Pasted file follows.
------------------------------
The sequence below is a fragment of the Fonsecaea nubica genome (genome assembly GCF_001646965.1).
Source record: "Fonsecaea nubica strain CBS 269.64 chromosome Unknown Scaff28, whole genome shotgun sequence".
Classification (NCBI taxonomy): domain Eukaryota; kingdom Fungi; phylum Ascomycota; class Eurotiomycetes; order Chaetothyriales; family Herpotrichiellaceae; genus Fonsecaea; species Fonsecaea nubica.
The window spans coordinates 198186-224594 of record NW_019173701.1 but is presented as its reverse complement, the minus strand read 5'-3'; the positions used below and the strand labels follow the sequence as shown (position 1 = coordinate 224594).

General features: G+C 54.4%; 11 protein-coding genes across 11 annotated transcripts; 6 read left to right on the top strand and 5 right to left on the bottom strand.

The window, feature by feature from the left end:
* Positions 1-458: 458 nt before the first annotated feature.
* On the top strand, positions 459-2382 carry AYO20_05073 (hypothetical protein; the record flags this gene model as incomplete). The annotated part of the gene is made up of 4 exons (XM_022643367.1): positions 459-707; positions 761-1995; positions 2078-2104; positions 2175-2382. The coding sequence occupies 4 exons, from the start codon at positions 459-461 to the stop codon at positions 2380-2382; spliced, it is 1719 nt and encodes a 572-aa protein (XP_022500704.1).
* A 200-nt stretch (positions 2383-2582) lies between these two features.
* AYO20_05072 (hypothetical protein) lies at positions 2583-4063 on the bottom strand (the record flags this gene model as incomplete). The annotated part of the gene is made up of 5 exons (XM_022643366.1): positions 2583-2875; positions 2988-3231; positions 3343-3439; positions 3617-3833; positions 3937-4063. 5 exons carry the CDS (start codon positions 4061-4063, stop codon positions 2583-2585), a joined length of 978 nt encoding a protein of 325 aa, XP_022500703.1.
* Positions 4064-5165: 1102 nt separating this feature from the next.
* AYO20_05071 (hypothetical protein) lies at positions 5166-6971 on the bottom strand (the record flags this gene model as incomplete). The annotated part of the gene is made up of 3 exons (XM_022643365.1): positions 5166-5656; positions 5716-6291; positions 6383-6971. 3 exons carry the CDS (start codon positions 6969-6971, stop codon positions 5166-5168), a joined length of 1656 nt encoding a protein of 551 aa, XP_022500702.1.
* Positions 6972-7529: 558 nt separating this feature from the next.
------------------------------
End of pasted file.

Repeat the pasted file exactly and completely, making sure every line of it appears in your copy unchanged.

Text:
The sequence below is a fragment of the Fonsecaea nubica genome (genome assembly GCF_001646965.1).
Source record: "Fonsecaea nubica strain CBS 269.64 chromosome Unknown Scaff28, whole genome shotgun sequence".
Classification (NCBI taxonomy): domain Eukaryota; kingdom Fungi; phylum Ascomycota; class Eurotiomycetes; order Chaetothyriales; family Herpotrichiellaceae; genus Fonsecaea; species Fonsecaea nubica.
The window spans coordinates 198186-224594 of record NW_019173701.1 but is presented as its reverse complement, the minus strand read 5'-3'; the positions used below and the strand labels follow the sequence as shown (position 1 = coordinate 224594).

General features: G+C 54.4%; 11 protein-coding genes across 11 annotated transcripts; 6 read left to right on the top strand and 5 right to left on the bottom strand.

The window, feature by feature from the left end:
* Positions 1-458: 458 nt before the first annotated feature.
* On the top strand, positions 459-2382 carry AYO20_05073 (hypothetical protein; the record flags this gene model as incomplete). The annotated part of the gene is made up of 4 exons (XM_022643367.1): positions 459-707; positions 761-1995; positions 2078-2104; positions 2175-2382. The coding sequence occupies 4 exons, from the start codon at positions 459-461 to the stop codon at positions 2380-2382; spliced, it is 1719 nt and encodes a 572-aa protein (XP_022500704.1).
* A 200-nt stretch (positions 2383-2582) lies between these two features.
* AYO20_05072 (hypothetical protein) lies at positions 2583-4063 on the bottom strand (the record flags this gene model as incomplete). The annotated part of the gene is made up of 5 exons (XM_022643366.1): positions 2583-2875; positions 2988-3231; positions 3343-3439; positions 3617-3833; positions 3937-4063. 5 exons carry the CDS (start codon positions 4061-4063, stop codon positions 2583-2585), a joined length of 978 nt encoding a protein of 325 aa, XP_022500703.1.
* Positions 4064-5165: 1102 nt separating this feature from the next.
* AYO20_05071 (hypothetical protein) lies at positions 5166-6971 on the bottom strand (the record flags this gene model as incomplete). The annotated part of the gene is made up of 3 exons (XM_022643365.1): positions 5166-5656; positions 5716-6291; positions 6383-6971. 3 exons carry the CDS (start codon positions 6969-6971, stop codon positions 5166-5168), a joined length of 1656 nt encoding a protein of 551 aa, XP_022500702.1.
* Positions 6972-7529: 558 nt separating this feature from the next.